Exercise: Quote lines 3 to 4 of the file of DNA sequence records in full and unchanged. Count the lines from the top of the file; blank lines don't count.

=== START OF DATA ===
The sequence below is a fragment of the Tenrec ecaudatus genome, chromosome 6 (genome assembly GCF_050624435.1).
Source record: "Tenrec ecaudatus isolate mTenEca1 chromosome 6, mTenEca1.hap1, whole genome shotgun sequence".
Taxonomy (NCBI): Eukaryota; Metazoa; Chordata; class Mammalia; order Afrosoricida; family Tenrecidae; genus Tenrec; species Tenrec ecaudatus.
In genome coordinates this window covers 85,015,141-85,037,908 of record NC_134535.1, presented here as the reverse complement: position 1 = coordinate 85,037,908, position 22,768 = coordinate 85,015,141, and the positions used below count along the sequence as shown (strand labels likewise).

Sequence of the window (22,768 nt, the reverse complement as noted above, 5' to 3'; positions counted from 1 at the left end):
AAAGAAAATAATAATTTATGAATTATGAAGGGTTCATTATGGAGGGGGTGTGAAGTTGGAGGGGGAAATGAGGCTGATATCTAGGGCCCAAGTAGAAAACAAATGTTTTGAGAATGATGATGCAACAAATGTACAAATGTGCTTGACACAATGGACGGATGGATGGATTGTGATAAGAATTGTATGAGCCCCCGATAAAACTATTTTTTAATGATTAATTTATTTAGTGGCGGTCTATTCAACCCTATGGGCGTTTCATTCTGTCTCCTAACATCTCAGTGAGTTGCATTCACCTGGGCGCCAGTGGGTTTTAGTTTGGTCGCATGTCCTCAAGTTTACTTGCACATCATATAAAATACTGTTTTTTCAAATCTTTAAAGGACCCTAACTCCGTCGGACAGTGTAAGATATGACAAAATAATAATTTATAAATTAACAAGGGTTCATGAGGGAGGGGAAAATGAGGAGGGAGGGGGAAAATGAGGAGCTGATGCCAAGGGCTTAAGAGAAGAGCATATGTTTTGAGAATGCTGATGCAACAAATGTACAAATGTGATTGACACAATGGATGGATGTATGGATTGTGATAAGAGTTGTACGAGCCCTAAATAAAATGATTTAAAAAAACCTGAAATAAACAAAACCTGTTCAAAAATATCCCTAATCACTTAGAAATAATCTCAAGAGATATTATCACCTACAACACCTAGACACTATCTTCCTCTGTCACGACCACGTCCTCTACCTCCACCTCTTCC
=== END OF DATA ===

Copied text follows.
Taxonomy (NCBI): Eukaryota; Metazoa; Chordata; class Mammalia; order Afrosoricida; family Tenrecidae; genus Tenrec; species Tenrec ecaudatus.
In genome coordinates this window covers 85,015,141-85,037,908 of record NC_134535.1, presented here as the reverse complement: position 1 = coordinate 85,037,908, position 22,768 = coordinate 85,015,141, and the positions used below count along the sequence as shown (strand labels likewise).